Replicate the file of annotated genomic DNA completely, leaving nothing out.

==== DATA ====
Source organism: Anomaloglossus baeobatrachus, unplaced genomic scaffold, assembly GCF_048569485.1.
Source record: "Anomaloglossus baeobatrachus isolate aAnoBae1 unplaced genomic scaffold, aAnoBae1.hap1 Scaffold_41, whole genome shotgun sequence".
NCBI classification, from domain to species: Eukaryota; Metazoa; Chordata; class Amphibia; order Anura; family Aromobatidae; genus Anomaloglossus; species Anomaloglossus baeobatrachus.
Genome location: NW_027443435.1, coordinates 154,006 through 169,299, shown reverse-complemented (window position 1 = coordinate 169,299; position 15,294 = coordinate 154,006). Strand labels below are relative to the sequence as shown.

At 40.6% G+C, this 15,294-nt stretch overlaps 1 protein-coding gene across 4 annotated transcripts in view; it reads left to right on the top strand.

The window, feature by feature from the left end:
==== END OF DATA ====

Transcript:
Source organism: Anomaloglossus baeobatrachus, unplaced genomic scaffold, assembly GCF_048569485.1.
Source record: "Anomaloglossus baeobatrachus isolate aAnoBae1 unplaced genomic scaffold, aAnoBae1.hap1 Scaffold_41, whole genome shotgun sequence".
NCBI classification, from domain to species: Eukaryota; Metazoa; Chordata; class Amphibia; order Anura; family Aromobatidae; genus Anomaloglossus; species Anomaloglossus baeobatrachus.
Genome location: NW_027443435.1, coordinates 154,006 through 169,299, shown reverse-complemented (window position 1 = coordinate 169,299; position 15,294 = coordinate 154,006). Strand labels below are relative to the sequence as shown.

At 40.6% G+C, this 15,294-nt stretch overlaps 1 protein-coding gene across 4 annotated transcripts in view; it reads left to right on the top strand.

The window, feature by feature from the left end: